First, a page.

Whilst here we taught ourselves how to utilise what lay around us when it came to experimenting with using the natural resources that we found in abundance. Back home in Norway I would never have dreamed that I would learn how to correctly open a coconut, native style, with a wooden implement and discovering it’s culinary diversity. We enjoyed the coconut milk and Axel even made a cake from the solids. Becoming ever more adventurous we made our own coconut yogurt and cheese with a starter culture of kefir kindly donated by yet another generous fellow mariner that we met here. The next local cultural delight that we discovered was the breadnut which is the Polynesian equivalent of our potatoe. We really adopted this fantastic natural product into our diet and we fashioned it in to everything from a pizza base, various types of bread and my preferred variant breadnut fries – delicious !. It was most gratifying to be able to source wholesome local produce  directly from the producers, it really was an excellent example of food from farm to fork with no food miles in between. Taken with the abundance of seafood from outside the lagoon I thoroughly enjoyed my time here from a food sustainability perspective and the simple satisfaction of living from what we had at our disposal and in sympathy with the local culture. This experience has really taught me another humbling life lesson in how to live simply and holistically. 

As part of that, pared back to basics, lifestyle we so much enjoyed sitting around our camp fire and having cook outs on the beach. The arrival of two other boats during our time here lead to yet another wonderfully enriching  interaction with fellow members of the sailing fraternity. The Dutch crewed Zwerf Cat and the Dutch / US crewed See Saw arrived into the lagoon and we enjoyed so many beautiful moments with their incredibly friendly crew members whom became another part of our now extended sailing family. One of the most memorable nights of this entire journey came when the Zwerf Cat crew fashioned a large piece of wood into a makeshift screen and using their projector we all gathered around the camp fire one magical August night for a screening of the original Kontiki documentary on the very island where those brave souls landed precisely 72 years earlier. Those moments come only once in a lifetime and it is incumbent on us to seize that opportunity to experience them to the full as we may never pass this way again. I had, at once, feelings of both humility and tremendous Nordic pride on that occasion.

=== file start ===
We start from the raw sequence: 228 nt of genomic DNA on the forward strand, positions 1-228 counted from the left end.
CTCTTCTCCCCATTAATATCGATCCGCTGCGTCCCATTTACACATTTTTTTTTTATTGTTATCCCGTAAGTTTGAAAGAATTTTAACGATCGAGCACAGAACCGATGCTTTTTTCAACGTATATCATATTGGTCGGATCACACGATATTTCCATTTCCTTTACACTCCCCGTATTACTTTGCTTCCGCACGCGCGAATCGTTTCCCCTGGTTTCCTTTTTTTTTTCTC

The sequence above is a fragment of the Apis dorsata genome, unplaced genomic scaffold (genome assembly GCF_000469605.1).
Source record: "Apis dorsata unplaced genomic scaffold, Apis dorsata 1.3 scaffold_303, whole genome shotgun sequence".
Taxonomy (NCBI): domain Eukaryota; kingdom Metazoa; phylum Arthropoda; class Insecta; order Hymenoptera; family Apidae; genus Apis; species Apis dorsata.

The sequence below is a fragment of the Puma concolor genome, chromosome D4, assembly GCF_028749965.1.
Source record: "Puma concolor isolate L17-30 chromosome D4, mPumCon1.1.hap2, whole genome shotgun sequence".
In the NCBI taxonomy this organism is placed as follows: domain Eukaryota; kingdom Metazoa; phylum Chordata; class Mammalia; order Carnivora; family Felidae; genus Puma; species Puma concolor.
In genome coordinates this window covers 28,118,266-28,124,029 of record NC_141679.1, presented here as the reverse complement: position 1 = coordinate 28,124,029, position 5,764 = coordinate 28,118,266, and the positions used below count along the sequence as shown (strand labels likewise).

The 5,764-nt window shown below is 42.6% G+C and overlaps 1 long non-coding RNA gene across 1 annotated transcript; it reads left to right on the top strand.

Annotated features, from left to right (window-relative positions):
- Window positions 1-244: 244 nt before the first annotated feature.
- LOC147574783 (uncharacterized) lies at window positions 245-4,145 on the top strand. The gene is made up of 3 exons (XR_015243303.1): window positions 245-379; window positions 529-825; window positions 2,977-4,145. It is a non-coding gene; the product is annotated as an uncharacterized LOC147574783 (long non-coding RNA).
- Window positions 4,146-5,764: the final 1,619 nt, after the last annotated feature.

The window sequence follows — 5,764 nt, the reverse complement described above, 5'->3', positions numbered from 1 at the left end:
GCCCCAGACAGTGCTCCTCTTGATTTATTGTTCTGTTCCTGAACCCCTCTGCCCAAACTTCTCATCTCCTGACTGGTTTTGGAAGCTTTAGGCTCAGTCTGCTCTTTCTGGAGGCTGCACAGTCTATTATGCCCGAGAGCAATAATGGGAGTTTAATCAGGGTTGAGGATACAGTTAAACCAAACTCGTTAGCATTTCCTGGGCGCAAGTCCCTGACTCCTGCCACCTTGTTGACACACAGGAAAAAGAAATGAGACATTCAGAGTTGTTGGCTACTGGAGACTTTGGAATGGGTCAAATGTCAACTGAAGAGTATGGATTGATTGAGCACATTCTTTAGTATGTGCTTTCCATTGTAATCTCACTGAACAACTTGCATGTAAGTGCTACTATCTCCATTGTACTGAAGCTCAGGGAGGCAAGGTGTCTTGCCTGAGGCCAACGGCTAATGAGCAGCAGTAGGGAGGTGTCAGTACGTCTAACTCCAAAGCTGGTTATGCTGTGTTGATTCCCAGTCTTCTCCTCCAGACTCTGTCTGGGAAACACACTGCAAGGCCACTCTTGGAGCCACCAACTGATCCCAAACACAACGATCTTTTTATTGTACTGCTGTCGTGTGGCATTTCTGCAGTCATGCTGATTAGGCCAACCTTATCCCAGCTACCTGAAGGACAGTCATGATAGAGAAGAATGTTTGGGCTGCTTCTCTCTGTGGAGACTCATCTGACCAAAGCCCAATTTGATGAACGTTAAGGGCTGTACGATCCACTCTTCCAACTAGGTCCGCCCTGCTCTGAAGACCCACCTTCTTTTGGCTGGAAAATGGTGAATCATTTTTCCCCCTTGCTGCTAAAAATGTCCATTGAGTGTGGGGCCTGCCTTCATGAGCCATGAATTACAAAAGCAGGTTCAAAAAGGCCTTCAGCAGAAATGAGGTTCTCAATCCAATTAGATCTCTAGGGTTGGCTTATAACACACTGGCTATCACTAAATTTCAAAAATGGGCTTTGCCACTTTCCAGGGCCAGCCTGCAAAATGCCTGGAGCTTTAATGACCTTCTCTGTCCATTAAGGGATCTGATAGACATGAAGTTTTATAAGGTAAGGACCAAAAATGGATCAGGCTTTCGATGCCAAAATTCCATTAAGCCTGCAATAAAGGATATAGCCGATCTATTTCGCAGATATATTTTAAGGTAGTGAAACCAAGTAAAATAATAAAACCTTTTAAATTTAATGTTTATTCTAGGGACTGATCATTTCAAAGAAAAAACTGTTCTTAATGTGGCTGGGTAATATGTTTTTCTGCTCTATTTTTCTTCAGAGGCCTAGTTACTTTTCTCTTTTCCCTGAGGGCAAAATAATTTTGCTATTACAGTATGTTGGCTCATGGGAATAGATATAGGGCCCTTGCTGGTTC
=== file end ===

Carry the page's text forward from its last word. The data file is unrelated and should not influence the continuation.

Life here is completely different to anything that I have ever experienced heretofore. A typical day at the office here would see Axel indulging his passion for kite surfing in the lagoon whilst I would take our dingy and motor across the lagoon to a random island, set up a workplace in the shade of a palm tree and work on my music and play in one of the most inspiring and secluded places on the planet completely devoid of any distractions. I would later entertain our new sailing friends with some of those new compositions during the course of several nights around the camp fire.

I cannot emphasise enough how much I have enjoyed meeting so many new friends through these impromptu meetings at anchor since we first arrived here in French Polynesia. Meeting them has been such a life affirming experience and somehow they have all become an inextricable part of our adventure and we of theirs. Seldom have I felt such a sense of being part of a common purpose and I must say that has been one of the most profound feelings that I have ever experienced.

Having spent almost one month here on Raroia the impact and the memories that this paradise on earth has had a profound effect on me and has influenced the way that I think about myself and my place in the world as well as acting as an inspiration for my music making and play writing. I feel very privileged to have had the opportunity to live a completely alternative type of lifestyle here and only now do I fully appreciate the words of Bengt Danielsson, a Swedish member of the Kontiki crew, who lived on Raroia for four years during which time he wrote at least two books on the island culture. He wrote  ” The Raroian peace stems from the fact that the people have no material anxieties and no other object in life than just to live ” . I cannot think of a more apt choice of words to reflect my feelings on my time in this truly magical atoll.  However as always we have other atolls to explore and we are set to leave here on August 15th in search of adventures new.